Once a lease is issued, the group gets 48 hours to sign the lease. If your roommates do not sign the lease but you do, you will be reimbursed for the application fee and your profile will be enabled to apply with other groups.
+ What do I do if I have a roommate related problem?
It is up to you to communicate with your roommates and set up a plan to handle disagreements. Ultimately, LivingLab does not arbitrate between roommates or landlords.
+ What do I do if I need want to end my contract early?
You are responsible for completing your rental contract. The ability to transfer your lease should be indicated in your lease. LivingLab is not a party on the contract, however, we will still try to help. Send us an email and we will re-list your bedroom with your existing roommates. If someone matches into the property and signs the lease, you will be removed from the rental contract.
+ What happens if my roommate stops paying their share of rent?
Tenants are mutually liable for the rental payments. The remaining roommates will be responsible for paying the full rental amount. Communicate the issue to your landlord and LivingLab to make everyone aware of the issue. Cases are handled individually.
+ Can I sublease my bedroom?
LivingLab does not encourage subleasing and often times it is illegal. Your rental contract will indicate if you may sublease the property. However, we encourage you to also get permission from your roommates and remember that you are responsible for the property.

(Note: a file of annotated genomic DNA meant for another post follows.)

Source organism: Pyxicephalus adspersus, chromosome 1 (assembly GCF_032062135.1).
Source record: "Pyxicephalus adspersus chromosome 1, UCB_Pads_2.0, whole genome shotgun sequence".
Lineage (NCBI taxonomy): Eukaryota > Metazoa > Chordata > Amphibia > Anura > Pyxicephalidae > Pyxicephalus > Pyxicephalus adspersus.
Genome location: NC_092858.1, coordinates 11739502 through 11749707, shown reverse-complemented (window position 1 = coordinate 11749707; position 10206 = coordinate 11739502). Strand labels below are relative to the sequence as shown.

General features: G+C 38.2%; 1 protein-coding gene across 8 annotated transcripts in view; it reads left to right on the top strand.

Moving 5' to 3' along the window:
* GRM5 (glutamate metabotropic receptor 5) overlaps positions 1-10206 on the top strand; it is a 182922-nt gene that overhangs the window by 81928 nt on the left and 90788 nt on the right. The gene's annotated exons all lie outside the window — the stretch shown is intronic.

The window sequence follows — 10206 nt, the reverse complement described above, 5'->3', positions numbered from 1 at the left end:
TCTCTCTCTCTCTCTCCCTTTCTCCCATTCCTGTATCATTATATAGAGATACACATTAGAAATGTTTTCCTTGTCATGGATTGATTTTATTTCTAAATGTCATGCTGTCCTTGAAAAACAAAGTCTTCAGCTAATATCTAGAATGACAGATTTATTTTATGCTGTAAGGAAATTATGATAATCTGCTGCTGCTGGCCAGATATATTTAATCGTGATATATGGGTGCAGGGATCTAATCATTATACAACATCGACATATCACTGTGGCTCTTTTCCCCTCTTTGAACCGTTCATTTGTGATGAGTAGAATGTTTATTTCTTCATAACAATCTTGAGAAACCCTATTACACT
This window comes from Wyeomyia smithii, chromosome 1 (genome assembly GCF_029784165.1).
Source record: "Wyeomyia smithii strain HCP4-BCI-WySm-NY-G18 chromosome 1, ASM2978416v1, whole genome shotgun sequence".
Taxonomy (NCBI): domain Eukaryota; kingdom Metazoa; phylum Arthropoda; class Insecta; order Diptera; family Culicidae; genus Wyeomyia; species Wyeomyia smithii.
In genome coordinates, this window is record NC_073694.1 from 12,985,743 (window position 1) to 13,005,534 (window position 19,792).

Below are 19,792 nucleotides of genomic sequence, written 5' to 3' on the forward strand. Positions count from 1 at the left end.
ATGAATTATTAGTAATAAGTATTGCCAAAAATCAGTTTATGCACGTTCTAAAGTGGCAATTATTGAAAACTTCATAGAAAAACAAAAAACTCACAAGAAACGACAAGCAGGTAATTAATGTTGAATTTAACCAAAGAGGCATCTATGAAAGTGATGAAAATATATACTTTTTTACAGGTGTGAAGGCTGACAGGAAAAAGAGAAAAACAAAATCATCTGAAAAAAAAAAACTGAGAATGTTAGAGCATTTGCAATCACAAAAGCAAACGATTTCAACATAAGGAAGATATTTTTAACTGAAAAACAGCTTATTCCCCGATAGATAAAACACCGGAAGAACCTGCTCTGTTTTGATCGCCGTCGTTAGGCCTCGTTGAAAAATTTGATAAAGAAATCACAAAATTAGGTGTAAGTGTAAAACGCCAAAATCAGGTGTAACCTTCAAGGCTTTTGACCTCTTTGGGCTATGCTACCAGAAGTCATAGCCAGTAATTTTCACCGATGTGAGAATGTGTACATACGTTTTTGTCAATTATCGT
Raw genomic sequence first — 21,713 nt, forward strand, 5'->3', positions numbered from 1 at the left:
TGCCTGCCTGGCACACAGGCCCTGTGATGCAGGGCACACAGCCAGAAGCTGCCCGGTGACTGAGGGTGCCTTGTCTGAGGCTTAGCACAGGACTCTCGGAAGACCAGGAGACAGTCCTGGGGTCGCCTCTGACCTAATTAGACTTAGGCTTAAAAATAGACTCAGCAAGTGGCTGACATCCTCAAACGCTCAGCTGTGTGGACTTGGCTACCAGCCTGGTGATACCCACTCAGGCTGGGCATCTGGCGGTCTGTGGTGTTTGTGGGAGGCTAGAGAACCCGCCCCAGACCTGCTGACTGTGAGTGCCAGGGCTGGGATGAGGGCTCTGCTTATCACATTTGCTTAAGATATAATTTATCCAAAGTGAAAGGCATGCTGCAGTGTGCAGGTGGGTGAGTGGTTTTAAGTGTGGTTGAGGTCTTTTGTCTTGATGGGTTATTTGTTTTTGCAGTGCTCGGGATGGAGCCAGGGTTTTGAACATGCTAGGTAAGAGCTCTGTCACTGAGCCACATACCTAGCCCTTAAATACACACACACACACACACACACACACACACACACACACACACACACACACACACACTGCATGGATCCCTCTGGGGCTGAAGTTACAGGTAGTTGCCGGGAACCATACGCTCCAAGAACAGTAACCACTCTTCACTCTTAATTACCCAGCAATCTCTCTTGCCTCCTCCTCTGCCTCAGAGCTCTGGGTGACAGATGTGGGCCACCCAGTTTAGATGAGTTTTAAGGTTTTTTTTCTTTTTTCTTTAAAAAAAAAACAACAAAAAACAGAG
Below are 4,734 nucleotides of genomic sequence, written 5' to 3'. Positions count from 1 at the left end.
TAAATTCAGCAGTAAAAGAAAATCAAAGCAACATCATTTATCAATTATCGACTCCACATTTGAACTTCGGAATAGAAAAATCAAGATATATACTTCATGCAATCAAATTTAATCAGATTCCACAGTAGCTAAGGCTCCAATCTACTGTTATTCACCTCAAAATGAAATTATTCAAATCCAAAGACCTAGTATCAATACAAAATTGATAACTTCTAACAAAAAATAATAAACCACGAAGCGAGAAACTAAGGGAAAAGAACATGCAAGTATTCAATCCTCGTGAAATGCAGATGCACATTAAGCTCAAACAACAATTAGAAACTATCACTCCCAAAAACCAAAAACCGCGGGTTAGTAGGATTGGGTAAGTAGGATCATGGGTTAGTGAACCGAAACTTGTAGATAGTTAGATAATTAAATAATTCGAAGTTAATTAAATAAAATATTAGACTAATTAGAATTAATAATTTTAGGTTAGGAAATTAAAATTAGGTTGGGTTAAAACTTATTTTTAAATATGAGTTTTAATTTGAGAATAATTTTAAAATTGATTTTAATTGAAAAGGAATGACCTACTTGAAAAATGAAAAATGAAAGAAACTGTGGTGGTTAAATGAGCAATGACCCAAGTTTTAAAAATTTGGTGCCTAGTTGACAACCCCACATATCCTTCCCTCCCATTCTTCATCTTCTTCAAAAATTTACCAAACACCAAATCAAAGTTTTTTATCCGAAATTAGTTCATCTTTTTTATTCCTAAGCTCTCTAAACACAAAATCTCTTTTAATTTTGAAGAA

+ What do I do if my roommate broke our lease agreement?
This is an issue that must be resolved with your landlord.
+ What do I do if furniture is damaged?
Contact LivingLab and we will arrange for a pro-rated replacement.
+ What do I do if the apartment is damaged?
Alert your landlord and insurance provider. LivingLab does not have responsibility for damages and cannot assign roomate specific responsibility.
+ What if my roommate is sharing his room with someone not on the lease?
Have a discussion with your roommate about the issue. This could be an opportunity to include that indivdual on the lease and reduce your share of rent. This is also likely a violation of your leasing agreement. LivingLab does not have the ability to arbitrate the situation.
+ What to do if I am assulted or feel threatened by my roommate?
This is a matter that can only be handled by local authorities. Do not hesitate to seek help. LivingLab will not arbitrate the situation, but we can provide advice on how to move forward. Please ensure your personal safety above all else.
+ What to do if I feel like other users are discriminating against my profile in a way that does not comply with housing laws?
The majority of fair housing laws protect a tenant against discrimination from a landlord. Although LivingLab is not a landlord, we still abide by these rules. For instance, we do not use protected classes, such as race, when suggesting living arrangements. The act of another user discriminating against a roommate is not illegal.
+ What to do if my rental becomes uninhabitable for any reason?
If the condition of the property makes it uninhabitable, immediately contact your landlord. Be advised that this does not allow you to withhold rent unless you are release from your lease. If your roommates create an issue that makes the property uninhabitable, you will have to mitigate that issue with your roommates.